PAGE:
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Smyth Research Realiser A16

Discussion in 'High-end Audio Forum' started by jgazal, May 7, 2016.
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  1. audiohobbit
    1. yes. It was my specific question to Stephen. I recognise this when watching movies and lean back in my chair that the voices go up. But I have a huge screen in front of me so voices are still inside the picture, only at the top edge. But I think for people with "small" TVs voices will come from far above the TV then.
    So for me it's not that important, I think more important is that you at least have the vertical measurements. But this seems to get easily very complicated so I tend to drop this and stick to just horizontal measurements.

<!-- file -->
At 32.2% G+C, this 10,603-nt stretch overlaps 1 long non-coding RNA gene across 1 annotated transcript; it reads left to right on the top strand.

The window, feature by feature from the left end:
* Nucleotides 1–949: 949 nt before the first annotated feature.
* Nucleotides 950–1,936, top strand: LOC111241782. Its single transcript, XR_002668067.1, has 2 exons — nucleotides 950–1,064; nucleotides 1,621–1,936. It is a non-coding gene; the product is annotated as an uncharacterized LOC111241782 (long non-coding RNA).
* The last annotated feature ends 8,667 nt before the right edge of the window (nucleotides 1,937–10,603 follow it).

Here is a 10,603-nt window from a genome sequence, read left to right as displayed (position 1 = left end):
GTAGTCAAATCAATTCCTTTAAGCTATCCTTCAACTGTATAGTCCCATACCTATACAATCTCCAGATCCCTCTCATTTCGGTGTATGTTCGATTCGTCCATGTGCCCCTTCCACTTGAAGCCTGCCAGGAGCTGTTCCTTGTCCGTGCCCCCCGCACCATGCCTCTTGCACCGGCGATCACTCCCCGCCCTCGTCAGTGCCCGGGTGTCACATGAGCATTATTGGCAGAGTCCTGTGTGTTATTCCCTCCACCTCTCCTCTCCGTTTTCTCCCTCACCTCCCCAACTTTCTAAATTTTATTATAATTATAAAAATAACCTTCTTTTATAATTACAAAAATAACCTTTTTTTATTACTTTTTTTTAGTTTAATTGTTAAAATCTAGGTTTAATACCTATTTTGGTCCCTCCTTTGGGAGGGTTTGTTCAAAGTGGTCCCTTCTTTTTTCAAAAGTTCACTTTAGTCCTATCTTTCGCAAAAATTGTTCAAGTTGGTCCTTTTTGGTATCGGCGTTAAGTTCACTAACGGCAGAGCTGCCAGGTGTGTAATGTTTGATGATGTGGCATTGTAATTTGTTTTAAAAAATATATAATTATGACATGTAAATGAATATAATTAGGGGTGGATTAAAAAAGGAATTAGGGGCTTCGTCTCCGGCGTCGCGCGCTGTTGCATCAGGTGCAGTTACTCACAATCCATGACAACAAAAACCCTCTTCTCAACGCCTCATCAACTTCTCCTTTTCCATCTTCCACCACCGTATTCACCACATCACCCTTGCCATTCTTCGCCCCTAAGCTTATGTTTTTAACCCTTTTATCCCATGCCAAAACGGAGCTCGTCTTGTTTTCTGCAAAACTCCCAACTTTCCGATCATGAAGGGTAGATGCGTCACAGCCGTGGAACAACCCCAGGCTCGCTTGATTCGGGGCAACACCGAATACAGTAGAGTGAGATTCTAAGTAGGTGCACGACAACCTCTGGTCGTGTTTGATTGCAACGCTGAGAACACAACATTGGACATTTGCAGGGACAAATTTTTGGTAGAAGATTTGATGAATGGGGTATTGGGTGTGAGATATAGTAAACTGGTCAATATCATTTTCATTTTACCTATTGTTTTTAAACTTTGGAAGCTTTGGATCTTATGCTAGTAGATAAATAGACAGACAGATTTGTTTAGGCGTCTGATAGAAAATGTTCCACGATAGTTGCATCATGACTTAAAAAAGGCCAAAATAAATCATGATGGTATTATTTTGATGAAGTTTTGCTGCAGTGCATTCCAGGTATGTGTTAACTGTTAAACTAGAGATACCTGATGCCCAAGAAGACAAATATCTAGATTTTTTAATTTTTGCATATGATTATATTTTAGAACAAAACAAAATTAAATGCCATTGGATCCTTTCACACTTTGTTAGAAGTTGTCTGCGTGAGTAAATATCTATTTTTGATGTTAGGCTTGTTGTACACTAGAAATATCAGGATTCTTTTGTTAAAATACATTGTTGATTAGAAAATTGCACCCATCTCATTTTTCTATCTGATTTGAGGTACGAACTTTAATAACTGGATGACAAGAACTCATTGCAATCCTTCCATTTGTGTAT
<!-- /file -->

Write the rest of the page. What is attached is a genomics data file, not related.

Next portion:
2. Would be possible but difficult. And one reason for me asking Stephen was for measurements that you can't easily re-do (in a studio or high end home cinema etc.)

    3. I don't know how time consuming this would be for them, but every new piece of code introduces the chance to get new bugs etc. I already told Stephen that I think most important is to have the possibility to at least measure vertical look angles.
    But with Stephens answer I'd have a million new questions..
  2. audiohobbit
    Do you only have Stax headphones?
    No normal ones that you can connect directly to the amp in the A16 just for testing?
  3. dsperber